The effect of proprioceptive knee bracing on knee stability after anterior cruciate ligament reconstruction
Accepted version, 274.1Kb
Hanzlíková, I., Richards, J., Hébert-Losier, K., & Smékal, D. (2019). The effect of proprioceptive knee bracing on knee stability after anterior cruciate ligament reconstruction. Gait & Posture, 67, 242–247. https://doi.org/10.1016/j.gaitpost.2018.10.026
Permanent Research Commons link: https://hdl.handle.net/10289/12145
Background Injury to the anterior cruciate ligament (ACL) is common among young athletes and can impact knee stability and control. Wearing proprioceptive knee braces can improve knee control and may reduce the risk factors associated with injury and re-injury, although the effect of such braces after ACL reconstruction (ACLR) is unclear. Research question This study aimed to determine the effect of proprioceptive knee bracing on knee control and subjective rating of participants post ACLR during three dynamic tasks. Methods Fifteen participants 2–10 years post ACLR performed a slow step down, single leg drop jump, and pivot turn jump with and without a proprioceptive knee brace. Knee kinematics in the sagittal (flexion – extension), coronal (abduction – adduction), and transverse (internal – external rotation) planes were collected using a 3D infrared system. Paired t-tests were performed to explore differences in knee angles and angular velocities between the no brace and brace conditions during the three tasks. After each task, subjective ratings regarding ease of the task were recorded. Results The brace reduced the peak knee external rotation angle and range of motion in the transverse plane during the pivot turn jump task, and significantly increased the maximum knee flexion angular velocity during the single leg drop jump task. The majority of participants reported that tasks were easier to perform with the proprioceptive brace than without. Significance This study confirms that proprioceptive knee braces can significantly influence knee kinematics during dynamic tasks post ACLR. The observed effects were clinically relevant.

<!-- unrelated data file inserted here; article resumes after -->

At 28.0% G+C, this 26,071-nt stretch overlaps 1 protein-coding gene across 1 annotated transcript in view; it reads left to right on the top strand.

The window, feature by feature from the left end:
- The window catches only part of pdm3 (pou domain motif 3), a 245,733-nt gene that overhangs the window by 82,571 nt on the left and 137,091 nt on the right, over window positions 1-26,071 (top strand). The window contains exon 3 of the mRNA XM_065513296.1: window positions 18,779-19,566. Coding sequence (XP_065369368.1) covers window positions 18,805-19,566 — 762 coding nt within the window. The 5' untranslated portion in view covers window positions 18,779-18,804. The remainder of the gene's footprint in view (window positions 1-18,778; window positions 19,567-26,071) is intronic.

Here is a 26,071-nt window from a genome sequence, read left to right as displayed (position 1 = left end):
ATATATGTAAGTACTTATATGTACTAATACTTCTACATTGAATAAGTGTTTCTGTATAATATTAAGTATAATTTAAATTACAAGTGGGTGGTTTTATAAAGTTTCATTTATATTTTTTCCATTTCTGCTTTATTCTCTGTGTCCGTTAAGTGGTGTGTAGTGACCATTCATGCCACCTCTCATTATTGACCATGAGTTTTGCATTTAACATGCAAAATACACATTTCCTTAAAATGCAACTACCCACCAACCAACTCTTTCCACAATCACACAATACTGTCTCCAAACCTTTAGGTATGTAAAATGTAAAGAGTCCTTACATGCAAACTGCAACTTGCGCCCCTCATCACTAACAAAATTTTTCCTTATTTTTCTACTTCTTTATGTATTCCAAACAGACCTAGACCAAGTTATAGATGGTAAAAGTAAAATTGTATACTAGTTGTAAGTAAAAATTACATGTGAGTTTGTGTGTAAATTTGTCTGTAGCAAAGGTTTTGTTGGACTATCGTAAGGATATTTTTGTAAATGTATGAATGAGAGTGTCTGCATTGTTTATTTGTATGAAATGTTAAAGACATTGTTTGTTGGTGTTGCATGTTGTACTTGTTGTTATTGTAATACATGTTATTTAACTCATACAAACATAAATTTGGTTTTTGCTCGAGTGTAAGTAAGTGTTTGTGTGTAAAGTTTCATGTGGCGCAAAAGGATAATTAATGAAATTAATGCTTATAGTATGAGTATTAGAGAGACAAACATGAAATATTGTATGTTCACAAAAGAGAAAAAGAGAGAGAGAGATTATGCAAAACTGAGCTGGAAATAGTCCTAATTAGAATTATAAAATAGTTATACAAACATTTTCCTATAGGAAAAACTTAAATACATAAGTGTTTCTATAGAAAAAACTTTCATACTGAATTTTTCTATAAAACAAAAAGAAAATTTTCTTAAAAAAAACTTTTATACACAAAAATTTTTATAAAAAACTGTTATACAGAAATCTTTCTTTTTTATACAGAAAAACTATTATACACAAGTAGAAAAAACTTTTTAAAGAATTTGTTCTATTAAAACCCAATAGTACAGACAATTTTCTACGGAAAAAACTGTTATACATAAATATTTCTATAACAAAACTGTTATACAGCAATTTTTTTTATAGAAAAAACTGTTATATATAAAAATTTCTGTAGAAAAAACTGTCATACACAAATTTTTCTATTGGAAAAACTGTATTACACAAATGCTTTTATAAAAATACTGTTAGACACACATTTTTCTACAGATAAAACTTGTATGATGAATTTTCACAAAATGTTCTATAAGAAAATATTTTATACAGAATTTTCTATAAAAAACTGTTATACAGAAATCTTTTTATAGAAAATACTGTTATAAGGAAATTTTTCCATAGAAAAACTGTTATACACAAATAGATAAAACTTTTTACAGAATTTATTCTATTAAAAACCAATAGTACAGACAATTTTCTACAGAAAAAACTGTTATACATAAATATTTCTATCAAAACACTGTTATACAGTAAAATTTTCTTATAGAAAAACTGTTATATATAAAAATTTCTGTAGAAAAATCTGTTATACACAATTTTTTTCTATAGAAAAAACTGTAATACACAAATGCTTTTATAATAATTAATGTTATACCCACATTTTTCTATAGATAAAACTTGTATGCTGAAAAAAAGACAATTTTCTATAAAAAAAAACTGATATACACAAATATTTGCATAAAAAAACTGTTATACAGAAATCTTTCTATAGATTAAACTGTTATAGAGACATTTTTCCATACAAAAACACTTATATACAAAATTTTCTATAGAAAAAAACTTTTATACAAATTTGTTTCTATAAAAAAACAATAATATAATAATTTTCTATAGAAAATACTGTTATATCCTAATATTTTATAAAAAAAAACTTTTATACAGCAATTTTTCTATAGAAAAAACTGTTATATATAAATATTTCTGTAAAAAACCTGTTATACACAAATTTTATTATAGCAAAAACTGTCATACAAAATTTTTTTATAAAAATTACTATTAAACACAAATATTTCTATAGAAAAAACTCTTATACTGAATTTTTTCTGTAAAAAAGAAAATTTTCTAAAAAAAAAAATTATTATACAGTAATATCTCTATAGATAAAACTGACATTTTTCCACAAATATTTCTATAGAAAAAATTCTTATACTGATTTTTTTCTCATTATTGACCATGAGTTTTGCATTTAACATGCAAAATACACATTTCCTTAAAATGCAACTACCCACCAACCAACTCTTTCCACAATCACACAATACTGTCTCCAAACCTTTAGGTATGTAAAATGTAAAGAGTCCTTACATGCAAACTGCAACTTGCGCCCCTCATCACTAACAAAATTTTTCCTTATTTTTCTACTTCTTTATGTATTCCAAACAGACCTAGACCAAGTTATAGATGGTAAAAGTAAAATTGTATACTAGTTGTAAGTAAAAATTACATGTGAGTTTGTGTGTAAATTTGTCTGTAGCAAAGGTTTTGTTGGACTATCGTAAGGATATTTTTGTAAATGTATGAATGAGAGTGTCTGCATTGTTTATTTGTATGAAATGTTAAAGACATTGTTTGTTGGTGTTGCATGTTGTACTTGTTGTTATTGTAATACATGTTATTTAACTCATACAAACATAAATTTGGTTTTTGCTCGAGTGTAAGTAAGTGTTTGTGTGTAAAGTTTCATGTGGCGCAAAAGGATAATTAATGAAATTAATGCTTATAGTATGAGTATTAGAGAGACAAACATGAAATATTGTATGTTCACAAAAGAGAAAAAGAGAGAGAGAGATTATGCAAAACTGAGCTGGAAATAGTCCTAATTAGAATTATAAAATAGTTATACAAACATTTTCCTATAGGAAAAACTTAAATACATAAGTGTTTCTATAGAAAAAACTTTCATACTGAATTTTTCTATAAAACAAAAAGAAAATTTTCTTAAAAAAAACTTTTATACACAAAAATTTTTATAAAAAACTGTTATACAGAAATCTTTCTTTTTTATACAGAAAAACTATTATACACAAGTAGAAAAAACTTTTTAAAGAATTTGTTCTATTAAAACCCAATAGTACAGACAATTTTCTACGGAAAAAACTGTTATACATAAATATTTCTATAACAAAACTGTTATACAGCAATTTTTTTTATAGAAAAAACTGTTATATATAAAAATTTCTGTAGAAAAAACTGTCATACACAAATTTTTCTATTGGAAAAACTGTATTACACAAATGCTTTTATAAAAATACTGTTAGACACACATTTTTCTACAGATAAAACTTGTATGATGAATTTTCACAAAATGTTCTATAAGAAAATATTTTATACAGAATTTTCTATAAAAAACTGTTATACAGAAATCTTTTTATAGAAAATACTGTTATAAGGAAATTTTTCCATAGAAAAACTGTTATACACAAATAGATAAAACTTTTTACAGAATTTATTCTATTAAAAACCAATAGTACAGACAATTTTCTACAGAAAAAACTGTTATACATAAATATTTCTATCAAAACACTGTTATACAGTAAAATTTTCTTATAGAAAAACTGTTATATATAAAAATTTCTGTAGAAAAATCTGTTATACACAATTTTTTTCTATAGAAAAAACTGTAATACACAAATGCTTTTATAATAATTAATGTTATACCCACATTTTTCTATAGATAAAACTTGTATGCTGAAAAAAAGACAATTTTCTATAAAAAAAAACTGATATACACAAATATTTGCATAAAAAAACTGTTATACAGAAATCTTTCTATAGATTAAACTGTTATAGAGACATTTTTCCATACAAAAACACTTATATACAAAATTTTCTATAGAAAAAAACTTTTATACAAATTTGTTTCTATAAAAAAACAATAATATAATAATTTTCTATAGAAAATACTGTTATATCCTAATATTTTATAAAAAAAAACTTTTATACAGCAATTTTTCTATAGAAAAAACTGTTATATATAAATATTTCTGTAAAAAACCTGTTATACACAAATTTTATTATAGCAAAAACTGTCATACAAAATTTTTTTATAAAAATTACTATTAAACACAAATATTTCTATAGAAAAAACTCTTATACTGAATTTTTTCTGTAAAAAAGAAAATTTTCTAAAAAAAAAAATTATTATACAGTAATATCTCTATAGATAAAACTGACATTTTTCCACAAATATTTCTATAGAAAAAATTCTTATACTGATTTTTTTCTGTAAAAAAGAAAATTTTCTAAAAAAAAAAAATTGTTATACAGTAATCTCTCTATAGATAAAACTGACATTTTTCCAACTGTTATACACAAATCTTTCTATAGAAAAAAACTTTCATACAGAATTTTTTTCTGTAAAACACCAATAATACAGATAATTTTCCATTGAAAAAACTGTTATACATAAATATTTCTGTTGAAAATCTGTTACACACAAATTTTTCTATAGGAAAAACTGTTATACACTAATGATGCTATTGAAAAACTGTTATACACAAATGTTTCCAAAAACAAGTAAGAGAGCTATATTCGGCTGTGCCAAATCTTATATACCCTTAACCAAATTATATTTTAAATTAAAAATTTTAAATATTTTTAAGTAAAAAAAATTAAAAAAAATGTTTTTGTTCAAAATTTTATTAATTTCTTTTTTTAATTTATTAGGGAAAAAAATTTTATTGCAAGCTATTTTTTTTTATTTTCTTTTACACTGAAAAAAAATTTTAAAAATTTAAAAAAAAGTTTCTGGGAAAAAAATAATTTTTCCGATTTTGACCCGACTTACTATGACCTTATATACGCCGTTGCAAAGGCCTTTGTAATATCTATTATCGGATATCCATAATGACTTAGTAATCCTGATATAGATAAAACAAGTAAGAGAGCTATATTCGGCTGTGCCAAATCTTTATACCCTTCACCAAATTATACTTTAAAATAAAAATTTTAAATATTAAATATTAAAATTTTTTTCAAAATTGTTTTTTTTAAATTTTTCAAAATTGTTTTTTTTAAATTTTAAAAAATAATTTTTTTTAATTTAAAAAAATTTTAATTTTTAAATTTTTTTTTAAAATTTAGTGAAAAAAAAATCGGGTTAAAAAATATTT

This is an author’s accepted version of an article published in the journal: Gait & Posture. © 2019 Elsevier.